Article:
Guardians of the Galaxy: Vol. 2 (2017)
Let’s talk about Marvel Studios. Marvel movies are starting to become pretty formulaic aren’t they? You can pretty much write a checklist of things every Marvel movie will have and be guaranteed to be 100% accurate without even seeing it. No Marvel Studio movie will have a memorable opening theme. Go ahead and try to remember the main theme from the Avengers. Iron Man. Captain America. Could you hum their opening themes right now without looking them up on Youtube? Probably not.
Once you get past the opening, you know the main character will be witty and quick thinking. Always good for a clapback. You know the first act will be them ascending upwards, having a good time, solving a puzzle about “comic book plot” or what have you. You know there’s a turn where practically everything is against them. And you know it ends with some sort of closure, usually positive. There’s also a good chance there was some emotional bits tossed in for good measure. A well liked side character dying, never a main character or someone close to the heroes, but a solid side character that gets about five minutes of screen to their name. Every movie has stakes. Drastic stakes that make every movie almost feel like a leviathian mountain to climb. Every Marvel Studio film takes itself as seriously as they can stretch the audience’s ability to suspend their beliefs.
We know the plots of these movies before they roll out. We know the characters and how they act because they are all plays on the same personality traits. There’s really not any Marvel Studios character that doesn’t have a branch of the same personalty tree. They are specifically designed to have the widest audience appeal. Everyone’s a Han Solo, no one is a C3PO or Yoda.
And then there’s the Guardians of the Galaxy movies. Guardians is not an exception to these rules. It follows the same patterns. Plots are predictable, all the main characters have personalities that aren’t very dissimilar to each other. This new movie does not change the winning Marvel formula.
What it does do though, is something sorely lacking in Marvel movies lately and that’s actually giving the movie heart. A sense that the filmmakers were attempting to inject life into a formula that has felt a bit mechanical lately. There’s a total distance from the serious atmosphere of the other films. The stakes don’t feel as high this time around, it feels like a stand alone comic book adventure. It’s such a blast of fresh air. Guardians of the Galaxy: Vol 2 is fucking fun. Its serious moments don’t have such weight on them. It allows itself to breathe in its setting. An over the top, unbelievable fantasy world of spaceships and talking animal assholes.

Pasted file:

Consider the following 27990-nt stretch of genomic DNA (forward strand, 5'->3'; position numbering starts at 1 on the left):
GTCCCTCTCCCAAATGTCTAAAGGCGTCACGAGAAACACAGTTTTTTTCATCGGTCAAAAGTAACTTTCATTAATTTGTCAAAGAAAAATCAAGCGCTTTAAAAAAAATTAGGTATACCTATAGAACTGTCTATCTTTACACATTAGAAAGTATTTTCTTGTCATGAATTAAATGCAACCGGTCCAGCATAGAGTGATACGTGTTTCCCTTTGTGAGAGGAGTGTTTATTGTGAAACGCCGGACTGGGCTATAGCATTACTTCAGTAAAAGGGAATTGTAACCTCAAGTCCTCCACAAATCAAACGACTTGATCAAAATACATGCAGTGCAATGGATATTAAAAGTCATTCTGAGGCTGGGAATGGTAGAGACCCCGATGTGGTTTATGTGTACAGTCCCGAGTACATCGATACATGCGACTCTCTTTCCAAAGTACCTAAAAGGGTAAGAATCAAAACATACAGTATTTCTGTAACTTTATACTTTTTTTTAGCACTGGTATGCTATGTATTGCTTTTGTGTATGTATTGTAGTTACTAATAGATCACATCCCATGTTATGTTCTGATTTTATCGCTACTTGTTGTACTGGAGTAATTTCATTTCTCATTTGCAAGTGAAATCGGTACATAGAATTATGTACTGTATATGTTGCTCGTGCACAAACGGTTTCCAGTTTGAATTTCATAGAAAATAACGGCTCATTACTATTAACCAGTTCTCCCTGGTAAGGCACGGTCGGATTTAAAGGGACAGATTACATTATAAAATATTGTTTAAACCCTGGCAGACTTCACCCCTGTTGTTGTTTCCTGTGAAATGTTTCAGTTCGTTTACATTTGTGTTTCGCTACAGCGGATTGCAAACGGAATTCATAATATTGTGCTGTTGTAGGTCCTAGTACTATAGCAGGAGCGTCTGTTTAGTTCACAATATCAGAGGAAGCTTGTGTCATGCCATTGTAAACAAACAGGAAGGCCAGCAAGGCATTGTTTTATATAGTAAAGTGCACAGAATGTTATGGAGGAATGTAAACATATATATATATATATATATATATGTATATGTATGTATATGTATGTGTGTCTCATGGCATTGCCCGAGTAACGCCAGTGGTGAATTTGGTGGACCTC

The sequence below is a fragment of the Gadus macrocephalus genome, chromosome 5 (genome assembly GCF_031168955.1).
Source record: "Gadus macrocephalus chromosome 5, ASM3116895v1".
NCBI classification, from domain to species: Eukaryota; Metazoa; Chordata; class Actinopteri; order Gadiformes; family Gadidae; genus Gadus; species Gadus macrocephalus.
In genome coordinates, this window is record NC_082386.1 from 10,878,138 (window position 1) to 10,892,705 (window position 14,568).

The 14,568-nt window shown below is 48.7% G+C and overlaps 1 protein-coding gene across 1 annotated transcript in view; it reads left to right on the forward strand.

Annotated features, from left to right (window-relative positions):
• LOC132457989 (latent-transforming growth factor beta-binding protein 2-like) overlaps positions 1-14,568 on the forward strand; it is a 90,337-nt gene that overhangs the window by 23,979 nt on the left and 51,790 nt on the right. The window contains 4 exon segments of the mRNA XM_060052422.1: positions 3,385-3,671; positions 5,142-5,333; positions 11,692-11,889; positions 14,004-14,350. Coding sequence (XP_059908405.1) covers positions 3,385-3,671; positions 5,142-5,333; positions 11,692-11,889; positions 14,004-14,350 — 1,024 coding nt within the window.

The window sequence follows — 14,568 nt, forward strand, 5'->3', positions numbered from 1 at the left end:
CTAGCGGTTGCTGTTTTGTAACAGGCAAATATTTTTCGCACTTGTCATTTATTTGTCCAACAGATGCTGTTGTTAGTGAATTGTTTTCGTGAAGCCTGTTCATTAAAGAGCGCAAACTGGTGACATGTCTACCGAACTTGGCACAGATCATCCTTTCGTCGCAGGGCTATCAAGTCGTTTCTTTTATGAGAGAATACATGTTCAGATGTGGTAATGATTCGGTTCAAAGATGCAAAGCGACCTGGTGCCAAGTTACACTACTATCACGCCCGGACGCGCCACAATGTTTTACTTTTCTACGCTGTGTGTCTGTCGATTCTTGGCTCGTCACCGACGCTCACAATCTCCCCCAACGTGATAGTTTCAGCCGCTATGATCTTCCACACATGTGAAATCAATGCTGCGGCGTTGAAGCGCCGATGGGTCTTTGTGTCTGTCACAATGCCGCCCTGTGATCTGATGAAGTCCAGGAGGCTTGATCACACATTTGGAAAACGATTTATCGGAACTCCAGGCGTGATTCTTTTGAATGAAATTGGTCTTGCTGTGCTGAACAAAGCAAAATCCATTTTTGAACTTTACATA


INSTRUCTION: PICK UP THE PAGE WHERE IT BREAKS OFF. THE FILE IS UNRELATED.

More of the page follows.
But it doesn’t extend itself so far as to disrespect the audience by treating its characters as goofy props to carry along the action scenes. Guardians 2 takes the time to really develop its cast. This movie fleshes out so much more of every cast member. Everyone develops this time around, and the film does an amazing job of making audiences empathize with them. The down moments of this film strike especially hard because the film took time previously to walk us through why a character acts a certain way or says things or feels a particular way. And while in most Marvel films this is attempted, it never quite works out as well as they’re angling because it’s hard to feel sad for someone when the whole world is about to be annihilated and, shit dude, pull yourself together and fucking go. We need to see the big climactic set piece action scene already.
Guardians of the Galaxy 2 makes sure to take a time out from the plot, and really devote time to the characters. The plot takes a backseat, and that’s okay because the stakes don’t feel as high. So it’s okay to see characters struggle with their issues and feelings. We get to see and enjoy bonding between characters and in turn feel like we’re bonding with the characters too. It’s something that the Fast and the Furious series lives off of. Vehicular manslaughter with cars is cool, but it’s also cool when Dom takes scenes to talk about the importance of family and how much his means to him. Stakes in F&F films are never high enough where it feels like there’s not time to take a break for personal reflection. It’s a perfect balance.
That’s something that I think the Guardian series is trying to hit too. And after watching this second chapter, it’s definitely working. I don’t usually relate to anyone in other Marvel films, but I can relate to Rocket. I don’t usually feel empathy for the Avengers when they’re in a tough spot, but I feel for Star-Lord’s crew when they’re going through a rough patch of feels. It’d be fantastic if the other Marvel films could take a page out of this movie’s book and apply it to their entire cinematic universe, but I doubt that’s going to happen with the way Marvel’s written things so far. If anything, stakes will only ratchet up higher in each subsequent film. And that will probably result in some really entertaining movies, but they’ll probably start to contain less and less heart, and it will become more and more apparent that these films are not much different from Michael Bay’s Transformers. But as long as director James Gunn holds the reigns to Guardians of the Galaxy, I think they will continue to outshine every other franchise in the Marvel universe. I really can’t wait to see them again.